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KILLING THEM SOFTLY – The Review

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The life of the gangster isn’t as glamorous in the movies as it once was. Sure the title characters of THE PUBLIC ENEMY, LITTLE CAESAR, and SCARFACE all met horrific deaths before the final fade-outs, but their lives of excess must have looked pretty great for depression audiences. And then the Hayes Office, the studios’ censorship board, cracked down. In James Cagney’s last great crime epic WHITE HEAT, his Cody Jarrett is a vicious psychopath. And later with the classic GOODFELLAS and TV’s “The Sopranos”, mob life was shown as dangerous, dirty work. The easy cash is never really easy. And so it is with KILLING THEM SOFTLY which re-teams star Brad Pitt with his THE ASSASSINATION OF JESSE JAMES director Andrew Dominik. Few films have been as gritty as this “simple” score that goes bad in a big, big way.

The tale begins on the very mean streets of New Orleans in 2008. Frankie (Snoot McNairy) is fresh out of prison and ready for some fast cash (job placement is just not working for him). Low level mobster Johnny Amato (Vincent Curalta) wants to hire him as part of a robbery crew. He explains this “can’t miss” plan. Markie Trattman (Ray Liotta) hosts illegal, secret big money card games attended by many local gangsters. A few years ago he gets the idea to hire a couple of thugs to rob his own game. Instead of getting a cut of the night, he (and his cohorts) take all the cash. After a brutal questioning from mob enforcer/hitman Dillon (Sam Shepard), Markie is believed innocent of involvement with the robbery. A couple of years later, after a night of high spirits, Markie laughingly admits to some pals that, yes, he did rob his own game. But he’s bringing in a lot of dough, so he’s given a pass. Amato believes that if the game is robbed again, all fingers will point to Markie. Much to Amoto’s chagrin Frankie brings in his pal Russell (Ben Mendelsohn), a dog-stealing wannabe drug dealer, to be join him in the stick-up. After the deal goes down, the local mob’s representative (Richard Jenkins) hires Dillon’s associate Jackie Cogan (Pitt) to get to the bottom of this fleeced card game. Jackie, aided by jaded East Coast pal Mickey (James Gandolfini), tries to track down and dispatch those responsible.

Of course the big alpha dog in this bunch of mutts is Mr.Pitt. With his slick pompadour and neatly trimmed goatee he’s the Mr. Cool of hit men. He’s also a hard-edged cynical guy who delivers a blistering monologue summing up his jaundiced view of the world in the film’s final scene. When he arrives at the thirty minute mark, Pitt’s assured, smooth performance carries the rest of the film. Before he enters, the film belongs to two guys that barely register on the cool meter. McNairy’s Frankie is a sleazy, motor-mouthed weasel that’s just looking to score and avoid heading back to “the joint”. He’s always going to be a mob foot soldier (or cannon fodder) and never a general. Hard to believe he’s the same actor who was so good as the most nervous “guest of Canada” in ARGO. Mendelson as Russell AKA “squirrel” is much more laid back, not doubt due to constant self-medication. You can almost smell the stench of flop sweat from the guy in addition to the constant canine aroma. The actor’s convinces us the he may be the absolute lowest of the lowlifes. The Mickey character may be too similar to Gandolfini’s signature role of Tony Soprano. He whines and complains in his big scenes with Pitt (he’s boozing too). There’s a real beaten-down Willy Loman vibe with Mickey that wears thin fairly quickly despite Gandolfini’s best efforts. His Sopranos co-star Curatola is very funny as the little man crafting big plans at the back of his dry cleaning shop. Jenkins also scores big laughs in his scenes relaying mob directives to Pitt. This guy sounds more like a mild-mannered accountant or mid-level manager. The always entertaining Liotta does a great comic riff on his GOODFELLAS persona. You just wish this easy-going guy wasn’t mixed up with these thugs (he’s perhaps the film’s most sympathetic character).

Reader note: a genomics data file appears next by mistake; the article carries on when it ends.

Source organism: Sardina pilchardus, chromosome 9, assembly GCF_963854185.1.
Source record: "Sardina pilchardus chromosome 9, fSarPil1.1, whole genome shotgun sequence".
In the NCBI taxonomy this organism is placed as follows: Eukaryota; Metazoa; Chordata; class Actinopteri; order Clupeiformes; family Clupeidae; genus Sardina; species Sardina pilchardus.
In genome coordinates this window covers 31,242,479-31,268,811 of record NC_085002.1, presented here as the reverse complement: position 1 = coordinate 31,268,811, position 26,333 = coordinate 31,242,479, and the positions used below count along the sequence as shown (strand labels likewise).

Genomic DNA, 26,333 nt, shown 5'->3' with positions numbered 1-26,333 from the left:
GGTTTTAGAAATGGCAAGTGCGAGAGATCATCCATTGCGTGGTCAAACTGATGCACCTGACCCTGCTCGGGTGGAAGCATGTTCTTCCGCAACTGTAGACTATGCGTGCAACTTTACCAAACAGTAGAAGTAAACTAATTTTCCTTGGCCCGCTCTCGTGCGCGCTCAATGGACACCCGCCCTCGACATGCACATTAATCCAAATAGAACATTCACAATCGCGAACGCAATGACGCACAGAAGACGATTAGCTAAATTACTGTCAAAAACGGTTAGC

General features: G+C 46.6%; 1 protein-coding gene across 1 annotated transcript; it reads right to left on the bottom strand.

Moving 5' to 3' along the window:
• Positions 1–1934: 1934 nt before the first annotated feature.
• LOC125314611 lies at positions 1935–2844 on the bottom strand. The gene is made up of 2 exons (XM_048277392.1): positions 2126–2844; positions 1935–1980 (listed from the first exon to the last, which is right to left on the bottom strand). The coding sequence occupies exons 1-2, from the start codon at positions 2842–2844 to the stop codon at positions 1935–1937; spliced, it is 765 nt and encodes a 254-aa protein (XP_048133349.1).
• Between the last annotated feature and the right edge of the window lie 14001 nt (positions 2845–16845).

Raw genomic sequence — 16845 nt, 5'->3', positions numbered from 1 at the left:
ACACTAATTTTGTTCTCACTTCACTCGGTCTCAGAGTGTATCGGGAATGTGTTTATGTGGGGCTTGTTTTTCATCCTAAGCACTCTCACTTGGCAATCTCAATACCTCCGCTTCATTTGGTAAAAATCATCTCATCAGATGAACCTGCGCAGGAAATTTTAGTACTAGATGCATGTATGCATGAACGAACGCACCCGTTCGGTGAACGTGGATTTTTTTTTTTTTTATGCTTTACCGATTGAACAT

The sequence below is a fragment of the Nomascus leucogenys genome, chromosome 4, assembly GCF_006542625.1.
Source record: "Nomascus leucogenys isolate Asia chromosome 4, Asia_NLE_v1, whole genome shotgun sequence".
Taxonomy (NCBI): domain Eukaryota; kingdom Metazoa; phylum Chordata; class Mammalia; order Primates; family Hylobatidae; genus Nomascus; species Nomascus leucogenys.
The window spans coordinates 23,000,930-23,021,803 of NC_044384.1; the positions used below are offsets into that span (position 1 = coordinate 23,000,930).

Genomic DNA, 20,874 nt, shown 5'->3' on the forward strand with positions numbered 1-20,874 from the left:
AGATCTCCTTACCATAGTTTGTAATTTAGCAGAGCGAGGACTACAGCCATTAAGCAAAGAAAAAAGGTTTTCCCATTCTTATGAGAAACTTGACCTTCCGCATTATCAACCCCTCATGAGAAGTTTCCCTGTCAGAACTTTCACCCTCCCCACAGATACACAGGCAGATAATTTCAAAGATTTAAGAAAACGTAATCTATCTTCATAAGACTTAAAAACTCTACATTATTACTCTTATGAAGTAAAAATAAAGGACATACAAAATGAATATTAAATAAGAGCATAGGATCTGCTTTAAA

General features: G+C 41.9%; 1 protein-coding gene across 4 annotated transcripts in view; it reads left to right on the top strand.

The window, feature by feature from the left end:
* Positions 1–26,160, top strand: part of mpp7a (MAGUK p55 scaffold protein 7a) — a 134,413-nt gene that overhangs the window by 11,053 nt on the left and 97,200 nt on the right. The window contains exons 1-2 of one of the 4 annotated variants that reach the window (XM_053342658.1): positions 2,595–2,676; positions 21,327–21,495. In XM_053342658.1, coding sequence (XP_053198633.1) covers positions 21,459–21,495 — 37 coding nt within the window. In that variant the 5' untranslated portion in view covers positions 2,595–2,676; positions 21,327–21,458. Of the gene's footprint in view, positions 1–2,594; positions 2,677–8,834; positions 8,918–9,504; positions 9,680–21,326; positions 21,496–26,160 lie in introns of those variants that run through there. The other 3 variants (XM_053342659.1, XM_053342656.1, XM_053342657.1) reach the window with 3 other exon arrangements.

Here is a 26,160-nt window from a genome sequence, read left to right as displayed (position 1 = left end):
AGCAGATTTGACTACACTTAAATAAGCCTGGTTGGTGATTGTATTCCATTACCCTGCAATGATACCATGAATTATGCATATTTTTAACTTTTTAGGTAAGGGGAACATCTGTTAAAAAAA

The film’s marketing team are selling this as a zany, crime comedy full of loveable screw-ups. Sure, there are some funny bits, but Dominik is aiming for something darker. With the opening image of McCain and Obama posters side by side, he’s striving to blend mob life with (still) current politics. Talk radio blares out of cars. TVs are constantly tuned to a news network or C-Span with then Senator Obama or President George W Bush (usually speaking on the financial lending collapse). The blaring media Greek chorus is sometimes heavy-handed, and most often distracting. Dominik does establish a dark mood with the constant grey skies and pounding rain (it’s coming down so hard we almost feel sorry for the two goons beating down a poor chump on the street). That ultra-violent smack-down is almost tame compared to the brutal gunplay (a slow-motion hit is almost balletic) There’s also a sequence of the two stick-up men trying to converse after “riding the H train” that goes from clever to tiresome quickly. KILLING THEM SOFTLY doesn’t achieve Coppola or Scorsese greatness, but features a few good performance that help prove what the old short subjects and 1950’s comic books tried to hammer home: crime does not pay.

3.5 Out of 5

Jim Batts was a contestant on the movie edition of TV's "Who Wants to be a Millionaire" in 2009 and has been a member of the St. Louis Film Critics organization since 2013.

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